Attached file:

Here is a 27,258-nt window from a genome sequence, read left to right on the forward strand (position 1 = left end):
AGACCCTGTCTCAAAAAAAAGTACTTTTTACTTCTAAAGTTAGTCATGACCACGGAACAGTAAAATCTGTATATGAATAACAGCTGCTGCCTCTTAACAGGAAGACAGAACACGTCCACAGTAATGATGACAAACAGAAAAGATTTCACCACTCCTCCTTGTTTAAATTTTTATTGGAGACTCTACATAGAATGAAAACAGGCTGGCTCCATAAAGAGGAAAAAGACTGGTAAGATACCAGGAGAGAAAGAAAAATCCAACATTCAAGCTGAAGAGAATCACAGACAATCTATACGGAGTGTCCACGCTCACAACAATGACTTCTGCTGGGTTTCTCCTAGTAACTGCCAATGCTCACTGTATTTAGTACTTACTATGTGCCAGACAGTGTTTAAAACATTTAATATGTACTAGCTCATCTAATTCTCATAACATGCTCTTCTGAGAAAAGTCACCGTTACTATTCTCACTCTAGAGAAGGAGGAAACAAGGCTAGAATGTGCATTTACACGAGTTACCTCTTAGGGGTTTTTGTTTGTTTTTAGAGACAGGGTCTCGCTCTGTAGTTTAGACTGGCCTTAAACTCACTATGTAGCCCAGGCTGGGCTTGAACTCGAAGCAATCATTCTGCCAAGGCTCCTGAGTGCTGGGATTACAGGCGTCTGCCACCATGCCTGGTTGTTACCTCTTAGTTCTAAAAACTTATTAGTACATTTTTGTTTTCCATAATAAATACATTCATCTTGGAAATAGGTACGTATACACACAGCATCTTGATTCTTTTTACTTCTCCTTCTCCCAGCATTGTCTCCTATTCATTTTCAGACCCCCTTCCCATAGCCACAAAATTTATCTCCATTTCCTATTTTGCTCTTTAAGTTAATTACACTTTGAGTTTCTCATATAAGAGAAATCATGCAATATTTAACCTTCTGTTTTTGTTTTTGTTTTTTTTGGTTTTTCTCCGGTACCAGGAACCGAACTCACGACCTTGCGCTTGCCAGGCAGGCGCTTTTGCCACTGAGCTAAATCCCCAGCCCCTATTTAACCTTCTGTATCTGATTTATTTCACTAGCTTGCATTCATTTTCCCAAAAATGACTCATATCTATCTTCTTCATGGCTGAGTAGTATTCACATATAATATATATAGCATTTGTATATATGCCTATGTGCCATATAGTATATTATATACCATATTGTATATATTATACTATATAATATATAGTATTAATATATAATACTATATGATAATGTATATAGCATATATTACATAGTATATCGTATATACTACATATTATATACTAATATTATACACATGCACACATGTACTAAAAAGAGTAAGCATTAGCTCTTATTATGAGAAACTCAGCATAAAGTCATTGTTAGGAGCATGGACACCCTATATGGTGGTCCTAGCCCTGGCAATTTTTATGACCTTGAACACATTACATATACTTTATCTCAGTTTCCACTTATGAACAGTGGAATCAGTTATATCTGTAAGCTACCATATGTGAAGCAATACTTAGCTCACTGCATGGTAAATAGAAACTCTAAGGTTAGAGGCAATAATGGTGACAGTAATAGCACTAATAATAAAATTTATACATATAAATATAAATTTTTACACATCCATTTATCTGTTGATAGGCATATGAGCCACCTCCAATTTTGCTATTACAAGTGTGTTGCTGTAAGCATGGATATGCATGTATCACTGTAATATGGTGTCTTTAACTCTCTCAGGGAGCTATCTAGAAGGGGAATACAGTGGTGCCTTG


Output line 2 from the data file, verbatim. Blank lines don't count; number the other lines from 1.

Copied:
AGACCCTGTCTCAAAAAAAAGTACTTTTTACTTCTAAAGTTAGTCATGACCACGGAACAGTAAAATCTGTATATGAATAACAGCTGCTGCCTCTTAACAGGAAGACAGAACACGTCCACAGTAATGATGACAAACAGAAAAGATTTCACCACTCCTCCTTGTTTAAATTTTTATTGGAGACTCTACATAGAATGAAAACAGGCTGGCTCCATAAAGAGGAAAAAGACTGGTAAGATACCAGGAGAGAAAGAAAAATCCAACATTCAAGCTGAAGAGAATCACAGACAATCTATACGGAGTGTCCACGCTCACAACAATGACTTCTGCTGGGTTTCTCCTAGTAACTGCCAATGCTCACTGTATTTAGTACTTACTATGTGCCAGACAGTGTTTAAAACATTTAATATGTACTAGCTCATCTAATTCTCATAACATGCTCTTCTGAGAAAAGTCACCGTTACTATTCTCACTCTAGAGAAGGAGGAAACAAGGCTAGAATGTGCATTTACACGAGTTACCTCTTAGGGGTTTTTGTTTGTTTTTAGAGACAGGGTCTCGCTCTGTAGTTTAGACTGGCCTTAAACTCACTATGTAGCCCAGGCTGGGCTTGAACTCGAAGCAATCATTCTGCCAAGGCTCCTGAGTGCTGGGATTACAGGCGTCTGCCACCATGCCTGGTTGTTACCTCTTAGTTCTAAAAACTTATTAGTACATTTTTGTTTTCCATAATAAATACATTCATCTTGGAAATAGGTACGTATACACACAGCATCTTGATTCTTTTTACTTCTCCTTCTCCCAGCATTGTCTCCTATTCATTTTCAGACCCCCTTCCCATAGCCACAAAATTTATCTCCATTTCCTATTTTGCTCTTTAAGTTAATTACACTTTGAGTTTCTCATATAAGAGAAATCATGCAATATTTAACCTTCTGTTTTTGTTTTTGTTTTTTTTGGTTTTTCTCCGGTACCAGGAACCGAACTCACGACCTTGCGCTTGCCAGGCAGGCGCTTTTGCCACTGAGCTAAATCCCCAGCCCCTATTTAACCTTCTGTATCTGATTTATTTCACTAGCTTGCATTCATTTTCCCAAAAATGACTCATATCTATCTTCTTCATGGCTGAGTAGTATTCACATATAATATATATAGCATTTGTATATATGCCTATGTGCCATATAGTATATTATATACCATATTGTATATATTATACTATATAATATATAGTATTAATATATAATACTATATGATAATGTATATAGCATATATTACATAGTATATCGTATATACTACATATTATATACTAATATTATACACATGCACACATGTACTAAAAAGAGTAAGCATTAGCTCTTATTATGAGAAACTCAGCATAAAGTCATTGTTAGGAGCATGGACACCCTATATGGTGGTCCTAGCCCTGGCAATTTTTATGACCTTGAACACATTACATATACTTTATCTCAGTTTCCACTTATGAACAGTGGAATCAGTTATATCTGTAAGCTACCATATGTGAAGCAATACTTAGCTCACTGCATGGTAAATAGAAACTCTAAGGTTAGAGGCAATAATGGTGACAGTAATAGCACTAATAATAAAATTTATACATATAAATATAAATTTTTACACATCCATTTATCTGTTGATAGGCATATGAGCCACCTCCAATTTTGCTATTACAAGTGTGTTGCTGTAAGCATGGATATGCATGTATCACTGTAATATGGTGTCTTTAACTCTCTCAGGGAGCTATCTAGAAGGGGAATACAGTGGTGCCTTG